Then we get into the really tricky ones. Some identify Islam with terrorism and misogyny. One shows Muhammad positioned so that the crescent moon behind him forms devil horns - with no other apparent message. Worst of all is a sketch of Muhammad's head with his turban (bearing the Islamic creed) forming a bomb with a lit fuse. Again, there's no other context or explicit message. It's difficult to avoid concluding that some of these cartoons are downright racist. Yes, there are plenty of Islamic terrorist groups out there, but Ireland has plenty of Christian terrorist groups, and you don't see people satirising the IRA by drawing an exploding Pope. The identification of mainstream Islam with suicide bombers is just plain wrong. It is hardly surprising that reasonable Muslims might find some of this stuff offensive. Criticising Islamic societies for their attitude to women is fairer game, although blaming it directly on Muhammad is clueless given the actual content of his recorded teachings on the subject.

'Some of the cartoons identify Islam with terrorism and misogyny.' Individually some of the cartoons are easily defensible, but even they were specifically commissioned to be provocative, in a context where 'provocative' is just a polite way of saying 'gratuitously offensive'. Others are just plain dodgy in any context. I don't have a problem with ignoring people's religious feelings and sticking to your guns. Nor do I object to tackling extremists head on. Nor, for that matter, do I object to the cartoons being republished by other newspapers, because they now serve the incontrovertibly legitimate purpose of informing the debate.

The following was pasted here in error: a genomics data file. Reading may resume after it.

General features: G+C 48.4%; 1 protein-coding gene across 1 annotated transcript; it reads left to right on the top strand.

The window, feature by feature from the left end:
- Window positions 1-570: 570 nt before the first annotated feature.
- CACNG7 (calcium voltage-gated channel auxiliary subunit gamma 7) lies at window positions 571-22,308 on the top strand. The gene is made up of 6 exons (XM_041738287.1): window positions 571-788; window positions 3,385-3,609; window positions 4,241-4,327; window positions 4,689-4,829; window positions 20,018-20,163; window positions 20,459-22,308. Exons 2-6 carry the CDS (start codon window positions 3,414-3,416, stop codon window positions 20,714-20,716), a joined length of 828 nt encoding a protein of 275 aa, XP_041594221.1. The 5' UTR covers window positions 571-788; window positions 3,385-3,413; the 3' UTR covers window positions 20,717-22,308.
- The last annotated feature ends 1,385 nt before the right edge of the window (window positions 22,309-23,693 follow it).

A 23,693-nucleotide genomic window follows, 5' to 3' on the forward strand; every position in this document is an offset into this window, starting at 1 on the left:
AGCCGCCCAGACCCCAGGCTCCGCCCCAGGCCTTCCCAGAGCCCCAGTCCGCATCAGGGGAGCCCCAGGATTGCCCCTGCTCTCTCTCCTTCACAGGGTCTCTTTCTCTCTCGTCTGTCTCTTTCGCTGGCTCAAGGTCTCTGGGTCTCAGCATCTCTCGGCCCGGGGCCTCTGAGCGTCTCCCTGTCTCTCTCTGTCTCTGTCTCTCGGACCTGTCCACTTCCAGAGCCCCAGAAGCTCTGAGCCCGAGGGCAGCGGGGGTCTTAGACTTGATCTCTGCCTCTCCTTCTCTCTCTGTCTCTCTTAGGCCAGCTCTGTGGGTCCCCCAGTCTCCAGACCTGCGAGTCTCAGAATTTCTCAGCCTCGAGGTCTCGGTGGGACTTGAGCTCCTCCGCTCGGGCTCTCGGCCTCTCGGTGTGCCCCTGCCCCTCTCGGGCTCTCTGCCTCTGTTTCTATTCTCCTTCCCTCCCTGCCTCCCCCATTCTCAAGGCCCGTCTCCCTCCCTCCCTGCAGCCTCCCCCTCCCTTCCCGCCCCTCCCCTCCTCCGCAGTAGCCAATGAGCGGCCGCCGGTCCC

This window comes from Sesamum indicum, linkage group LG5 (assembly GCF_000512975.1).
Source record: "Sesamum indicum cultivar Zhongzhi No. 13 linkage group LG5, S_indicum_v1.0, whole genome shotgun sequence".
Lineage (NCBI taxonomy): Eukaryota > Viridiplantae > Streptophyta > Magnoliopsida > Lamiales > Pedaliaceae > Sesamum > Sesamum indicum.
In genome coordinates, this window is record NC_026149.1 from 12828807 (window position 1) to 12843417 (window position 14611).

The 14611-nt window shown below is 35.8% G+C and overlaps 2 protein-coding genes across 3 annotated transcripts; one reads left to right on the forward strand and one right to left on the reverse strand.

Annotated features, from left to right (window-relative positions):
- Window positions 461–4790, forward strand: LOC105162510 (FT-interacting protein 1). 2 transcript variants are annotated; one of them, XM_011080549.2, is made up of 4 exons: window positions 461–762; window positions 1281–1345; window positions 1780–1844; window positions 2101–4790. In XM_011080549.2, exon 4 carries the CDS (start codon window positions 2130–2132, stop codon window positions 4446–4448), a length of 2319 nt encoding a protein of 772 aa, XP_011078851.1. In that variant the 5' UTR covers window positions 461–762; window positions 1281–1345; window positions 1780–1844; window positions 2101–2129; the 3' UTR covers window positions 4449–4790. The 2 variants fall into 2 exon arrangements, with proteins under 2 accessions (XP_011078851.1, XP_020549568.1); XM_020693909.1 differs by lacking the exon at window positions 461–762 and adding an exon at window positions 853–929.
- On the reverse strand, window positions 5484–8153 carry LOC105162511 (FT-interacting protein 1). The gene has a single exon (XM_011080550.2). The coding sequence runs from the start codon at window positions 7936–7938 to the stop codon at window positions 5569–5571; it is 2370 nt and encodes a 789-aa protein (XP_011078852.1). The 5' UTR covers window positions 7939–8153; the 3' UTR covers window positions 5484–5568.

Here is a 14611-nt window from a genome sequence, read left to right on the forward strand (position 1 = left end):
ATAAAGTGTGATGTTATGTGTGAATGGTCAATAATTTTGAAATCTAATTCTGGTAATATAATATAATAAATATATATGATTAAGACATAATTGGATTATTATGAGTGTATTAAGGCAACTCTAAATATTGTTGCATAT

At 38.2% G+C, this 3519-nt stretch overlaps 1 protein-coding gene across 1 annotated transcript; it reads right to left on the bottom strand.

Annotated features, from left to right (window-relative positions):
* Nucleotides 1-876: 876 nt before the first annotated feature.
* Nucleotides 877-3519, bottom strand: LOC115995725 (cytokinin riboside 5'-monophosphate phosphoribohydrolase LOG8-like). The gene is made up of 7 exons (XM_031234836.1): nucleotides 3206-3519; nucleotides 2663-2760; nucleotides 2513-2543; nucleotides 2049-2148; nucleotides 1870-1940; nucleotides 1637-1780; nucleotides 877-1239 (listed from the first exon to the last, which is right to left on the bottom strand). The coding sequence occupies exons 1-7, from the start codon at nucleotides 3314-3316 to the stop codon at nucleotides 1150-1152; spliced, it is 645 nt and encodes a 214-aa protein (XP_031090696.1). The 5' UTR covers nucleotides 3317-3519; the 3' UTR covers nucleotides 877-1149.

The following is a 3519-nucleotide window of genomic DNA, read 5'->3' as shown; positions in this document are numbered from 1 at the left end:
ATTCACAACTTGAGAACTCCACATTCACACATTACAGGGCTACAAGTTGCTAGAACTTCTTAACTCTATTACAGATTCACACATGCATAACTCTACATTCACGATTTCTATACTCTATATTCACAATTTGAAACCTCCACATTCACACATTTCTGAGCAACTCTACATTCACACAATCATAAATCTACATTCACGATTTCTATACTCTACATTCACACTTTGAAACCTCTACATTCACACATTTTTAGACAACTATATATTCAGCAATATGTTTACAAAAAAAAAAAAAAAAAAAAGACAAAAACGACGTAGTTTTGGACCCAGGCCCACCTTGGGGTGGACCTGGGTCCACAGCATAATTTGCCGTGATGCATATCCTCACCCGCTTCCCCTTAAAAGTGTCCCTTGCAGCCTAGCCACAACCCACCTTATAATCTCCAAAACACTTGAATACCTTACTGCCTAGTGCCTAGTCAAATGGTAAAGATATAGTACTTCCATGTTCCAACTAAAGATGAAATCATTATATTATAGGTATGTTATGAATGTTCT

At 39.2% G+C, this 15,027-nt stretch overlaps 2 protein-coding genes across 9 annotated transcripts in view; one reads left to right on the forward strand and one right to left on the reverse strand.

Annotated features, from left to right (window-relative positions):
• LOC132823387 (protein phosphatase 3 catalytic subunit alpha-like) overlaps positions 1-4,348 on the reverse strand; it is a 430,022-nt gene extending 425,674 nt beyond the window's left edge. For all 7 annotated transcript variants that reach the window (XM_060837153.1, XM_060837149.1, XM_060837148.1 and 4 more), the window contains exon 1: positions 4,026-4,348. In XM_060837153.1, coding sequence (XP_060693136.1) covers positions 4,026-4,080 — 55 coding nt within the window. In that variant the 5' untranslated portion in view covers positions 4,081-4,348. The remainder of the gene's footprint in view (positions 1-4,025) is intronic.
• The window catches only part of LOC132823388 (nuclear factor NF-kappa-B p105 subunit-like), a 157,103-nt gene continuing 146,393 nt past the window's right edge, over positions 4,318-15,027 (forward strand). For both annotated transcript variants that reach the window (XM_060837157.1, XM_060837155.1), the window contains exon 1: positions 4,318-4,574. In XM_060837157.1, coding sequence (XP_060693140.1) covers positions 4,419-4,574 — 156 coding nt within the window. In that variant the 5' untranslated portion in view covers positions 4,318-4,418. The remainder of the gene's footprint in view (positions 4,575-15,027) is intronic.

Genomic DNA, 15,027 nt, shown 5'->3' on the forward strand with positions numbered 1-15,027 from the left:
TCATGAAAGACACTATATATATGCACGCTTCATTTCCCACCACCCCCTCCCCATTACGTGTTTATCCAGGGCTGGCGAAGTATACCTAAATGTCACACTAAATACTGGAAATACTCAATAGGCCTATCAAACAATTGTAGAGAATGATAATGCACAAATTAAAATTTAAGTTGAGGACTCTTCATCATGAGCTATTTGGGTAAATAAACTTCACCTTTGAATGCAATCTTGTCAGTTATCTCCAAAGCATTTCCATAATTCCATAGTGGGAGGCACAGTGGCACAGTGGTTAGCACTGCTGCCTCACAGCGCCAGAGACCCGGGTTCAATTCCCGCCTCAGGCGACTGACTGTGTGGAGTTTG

But I do have a problem with offending people just for the sheer hell of it, especially in an area as controversial as this, where it's just plain childish and unhelpful. And I do have a problem with doing so in a way that displays a blithering ignorance of the whole subject. Responding to a remit for cartoons about Muhammad with cartoons about terrorism displays some very worrying and inaccurate associations. The notion that Al Qaeda actually represent Islam is not one to be encouraged. It's bad enough that Al Qaeda believe it.

The whole exercise is difficult to defend on its merits. The right to publish is sacrosanct, of course. The protestors take their complaints far too far, and taint their case with a refusal to accept the ground rules of democratic society. Understandably, much has been said about the importance of not giving way on the principle of free speech, and rightly so, because we're never going to get anywhere if we can't get everyone clear on the basic principles of freedom.

But there is much in the original cartoons that is genuinely and understandably capable of causing offence, and at the very least, this is a thoroughly counterproductive way of pursuing a debate in which Muslims must unavoidably be participants. It is entirely possible to believe in the right to publish these cartoons and still think they were a horribly misguided idea - something which should not be lost sight of.